Some University of Arizona students have developed a car that can go all the way to Canada without using a drop of gas.

See photos below

The “Drifter” was developed for the 2008 North American Solar Challenge, a race from Texas to Calgary, Canada. It finished tenth of 24 cars.

The “Drifter” is a rather flat, one-seat vehicle with more than 2,000 small solar panels from one end to the other. UofA student Armando Nargi said driving it is a very different feeling.

Some University of Arizona students have developed a car that can go all the way to Canada without using a drop of gas.

See photos below

The “Drifter” was developed for the 2008 North American Solar Challenge, a race from Texas to Calgary, Canada. It finished tenth of 24 cars.

The “Drifter” is a rather flat, one-seat vehicle with more than 2,000 small solar panels from one end to the other. UofA student Armando Nargi said driving it is a very different feeling.

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“Drifter” glides along on solar power, no gas needed

Some University of Arizona students have developed a car that can go all the way to Canada without using a drop of gas.

See photos below

The “Drifter” was developed for the 2008 North American Solar Challenge, a race from Texas to Calgary, Canada. It finished tenth of 24 cars.

The “Drifter” is a rather flat, one-seat vehicle with more than 2,000 small solar panels from one end to the other. UofA student Armando Nargi said driving it is a very different feeling.

“You’re low to the ground, you weigh about 700 pounds and everything scares you,” Nargi said, noting other cars on the road weigh about three times as much.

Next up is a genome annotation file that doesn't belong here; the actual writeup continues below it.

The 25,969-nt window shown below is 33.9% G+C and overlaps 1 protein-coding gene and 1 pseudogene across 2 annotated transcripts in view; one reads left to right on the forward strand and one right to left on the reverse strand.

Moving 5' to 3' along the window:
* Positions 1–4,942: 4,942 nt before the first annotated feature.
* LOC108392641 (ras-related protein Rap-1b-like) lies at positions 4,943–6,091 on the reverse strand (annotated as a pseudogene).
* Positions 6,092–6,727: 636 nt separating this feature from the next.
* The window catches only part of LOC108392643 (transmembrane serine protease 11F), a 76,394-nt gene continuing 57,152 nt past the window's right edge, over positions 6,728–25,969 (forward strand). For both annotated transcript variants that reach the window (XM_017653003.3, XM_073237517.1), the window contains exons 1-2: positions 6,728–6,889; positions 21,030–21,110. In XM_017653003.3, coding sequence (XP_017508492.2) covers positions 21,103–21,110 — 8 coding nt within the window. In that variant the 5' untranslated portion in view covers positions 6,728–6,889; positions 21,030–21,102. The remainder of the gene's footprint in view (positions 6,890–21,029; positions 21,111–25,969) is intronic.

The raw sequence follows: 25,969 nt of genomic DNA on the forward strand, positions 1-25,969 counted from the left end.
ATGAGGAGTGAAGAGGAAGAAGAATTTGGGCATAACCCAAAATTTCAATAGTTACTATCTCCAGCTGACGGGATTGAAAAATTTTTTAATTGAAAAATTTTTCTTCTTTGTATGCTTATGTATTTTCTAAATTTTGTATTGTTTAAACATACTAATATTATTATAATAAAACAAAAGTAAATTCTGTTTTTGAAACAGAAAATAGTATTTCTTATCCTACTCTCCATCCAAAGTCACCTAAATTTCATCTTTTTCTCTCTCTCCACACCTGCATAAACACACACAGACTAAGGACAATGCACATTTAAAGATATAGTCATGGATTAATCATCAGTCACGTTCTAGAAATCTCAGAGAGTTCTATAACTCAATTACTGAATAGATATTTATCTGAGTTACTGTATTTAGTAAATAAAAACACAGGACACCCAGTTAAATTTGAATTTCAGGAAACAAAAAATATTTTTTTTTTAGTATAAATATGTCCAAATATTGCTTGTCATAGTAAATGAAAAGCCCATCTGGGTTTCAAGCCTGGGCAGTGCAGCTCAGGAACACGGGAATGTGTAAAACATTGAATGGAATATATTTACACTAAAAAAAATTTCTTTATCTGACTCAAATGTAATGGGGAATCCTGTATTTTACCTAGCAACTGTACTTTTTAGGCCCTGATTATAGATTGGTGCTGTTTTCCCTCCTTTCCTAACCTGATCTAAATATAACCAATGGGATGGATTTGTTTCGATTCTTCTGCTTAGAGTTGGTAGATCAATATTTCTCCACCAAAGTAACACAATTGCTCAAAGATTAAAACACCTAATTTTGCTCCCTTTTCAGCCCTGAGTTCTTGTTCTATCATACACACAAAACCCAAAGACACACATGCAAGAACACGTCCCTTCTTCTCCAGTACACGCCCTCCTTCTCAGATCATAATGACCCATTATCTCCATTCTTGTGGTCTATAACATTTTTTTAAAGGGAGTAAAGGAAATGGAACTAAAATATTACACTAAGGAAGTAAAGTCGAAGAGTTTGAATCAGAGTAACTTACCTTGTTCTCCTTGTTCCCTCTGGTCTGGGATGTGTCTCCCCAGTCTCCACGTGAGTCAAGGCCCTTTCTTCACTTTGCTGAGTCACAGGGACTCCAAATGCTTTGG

“As cars drive by, you get that wind push or that vacuum effect, and the slightest movements can really throw you for a spin.”

Nargi’s favorite part of the car has nothing to do with the engine.

“Honestly, we have one of the most comfortable seats ever. I honestly think I could take a nap in there if they would let me. It’s very comfortable, almost like you’re sitting in a cockpit, so you kind of get that fantasy feeling that it’s something other than just a car.”

Top speeds are 70 miles an hour for the car that requires no gas at all.

The solar panels charge the batteries. But, on a cloudy day, the batteries must be taken out and plugged in to charge.

Nargi said the car gets a lot of attention.

“A lot of people actually stop and stare. Some people pull over to the side of the road just so they can stop and take pictures. I wouldn’t necessarily say it’s nerdy, but it is very different and unique.”

There are no plans yet to develop the car for the public, but if there were, builders estimate it would come with a $100,000 price tag.